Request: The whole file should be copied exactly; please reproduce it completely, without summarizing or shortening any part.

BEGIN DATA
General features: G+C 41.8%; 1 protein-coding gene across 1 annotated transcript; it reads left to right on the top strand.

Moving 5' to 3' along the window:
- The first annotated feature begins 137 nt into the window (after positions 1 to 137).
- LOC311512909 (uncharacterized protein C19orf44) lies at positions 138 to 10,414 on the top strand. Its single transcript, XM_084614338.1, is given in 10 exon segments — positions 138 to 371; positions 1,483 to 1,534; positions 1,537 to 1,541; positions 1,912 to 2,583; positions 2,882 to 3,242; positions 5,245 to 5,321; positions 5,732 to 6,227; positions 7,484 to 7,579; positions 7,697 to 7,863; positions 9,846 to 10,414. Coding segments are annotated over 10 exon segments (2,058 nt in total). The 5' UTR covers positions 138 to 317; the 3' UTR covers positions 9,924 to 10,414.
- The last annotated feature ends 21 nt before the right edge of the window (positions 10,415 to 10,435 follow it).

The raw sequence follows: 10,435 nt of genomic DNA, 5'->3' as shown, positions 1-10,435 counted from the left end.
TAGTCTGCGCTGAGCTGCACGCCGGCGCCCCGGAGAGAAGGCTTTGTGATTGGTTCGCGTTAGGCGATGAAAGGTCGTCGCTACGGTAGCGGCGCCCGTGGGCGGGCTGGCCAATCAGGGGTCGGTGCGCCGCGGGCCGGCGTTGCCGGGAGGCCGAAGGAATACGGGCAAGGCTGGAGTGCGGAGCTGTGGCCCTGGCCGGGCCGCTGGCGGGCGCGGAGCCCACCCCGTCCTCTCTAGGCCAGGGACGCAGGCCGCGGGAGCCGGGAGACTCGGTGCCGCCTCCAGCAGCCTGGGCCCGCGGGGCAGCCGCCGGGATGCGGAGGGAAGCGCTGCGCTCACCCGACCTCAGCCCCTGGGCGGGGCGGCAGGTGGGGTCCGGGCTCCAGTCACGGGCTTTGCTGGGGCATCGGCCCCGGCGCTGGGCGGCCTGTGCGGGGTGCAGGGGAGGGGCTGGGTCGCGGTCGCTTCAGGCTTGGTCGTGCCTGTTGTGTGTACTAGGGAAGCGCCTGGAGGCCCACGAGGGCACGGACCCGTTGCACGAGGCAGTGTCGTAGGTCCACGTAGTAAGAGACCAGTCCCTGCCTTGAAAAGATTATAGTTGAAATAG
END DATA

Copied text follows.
General features: G+C 41.8%; 1 protein-coding gene across 1 annotated transcript; it reads left to right on the top strand.

Moving 5' to 3' along the window:
- The first annotated feature begins 137 nt into the window (after positions 1 to 137).
- LOC311512909 (uncharacterized protein C19orf44) lies at positions 138 to 10,414 on the top strand. Its single transcript, XM_084614338.1, is given in 10 exon segments — positions 138 to 371; positions 1,483 to 1,534; positions 1,537 to 1,541; positions 1,912 to 2,583; positions 2,882 to 3,242; positions 5,245 to 5,321; positions 5,732 to 6,227; positions 7,484 to 7,579; positions 7,697 to 7,863; positions 9,846 to 10,414. Coding segments are annotated over 10 exon segments (2,058 nt in total). The 5' UTR covers positions 138 to 317; the 3' UTR covers positions 9,924 to 10,414.
- The last annotated feature ends 21 nt before the right edge of the window (positions 10,415 to 10,435 follow it).

The raw sequence follows: 10,435 nt of genomic DNA, 5'->3' as shown, positions 1-10,435 counted from the left end.
TAGTCTGCGCTGAGCTGCACGCCGGCGCCCCGGAGAGAAGGCTTTGTGATTGGTTCGCGTTAGGCGATGAAAGGTCGTCGCTACGGTAGCGGCGCCCGTGGGCGGGCTGGCCAATCAGGGGTCGGTGCGCCGCGGGCCGGCGTTGCCGGGAGGCCGAAGGAATACGGGCAAGGCTGGAGTGCGGAGCTGTGGCCCTGGCCGGGCCGCTGGCGGGCGCGGAGCCCACCCCGTCCTCTCTAGGCCAGGGACGCAGGCCGCGGGAGCCGGGAGACTCGGTGCCGCCTCCAGCAGCCTGGGCCCGCGGGGCAGCCGCCGGGATGCGGAGGGAAGCGCTGCGCTCACCCGACCTCAGCCCCTGGGCGGGGCGGCAGGTGGGGTCCGGGCTCCAGTCACGGGCTTTGCTGGGGCATCGGCCCCGGCGCTGGGCGGCCTGTGCGGGGTGCAGGGGAGGGGCTGGGTCGCGGTCGCTTCAGGCTTGGTCGTGCCTGTTGTGTGTACTAGGGAAGCGCCTGGAGGCCCACGAGGGCACGGACCCGTTGCACGAGGCAGTGTCGTAGGTCCACGTAGTAAGAGACCAGTCCCTGCCTTGAAAAGATTATAGTTGAAATAG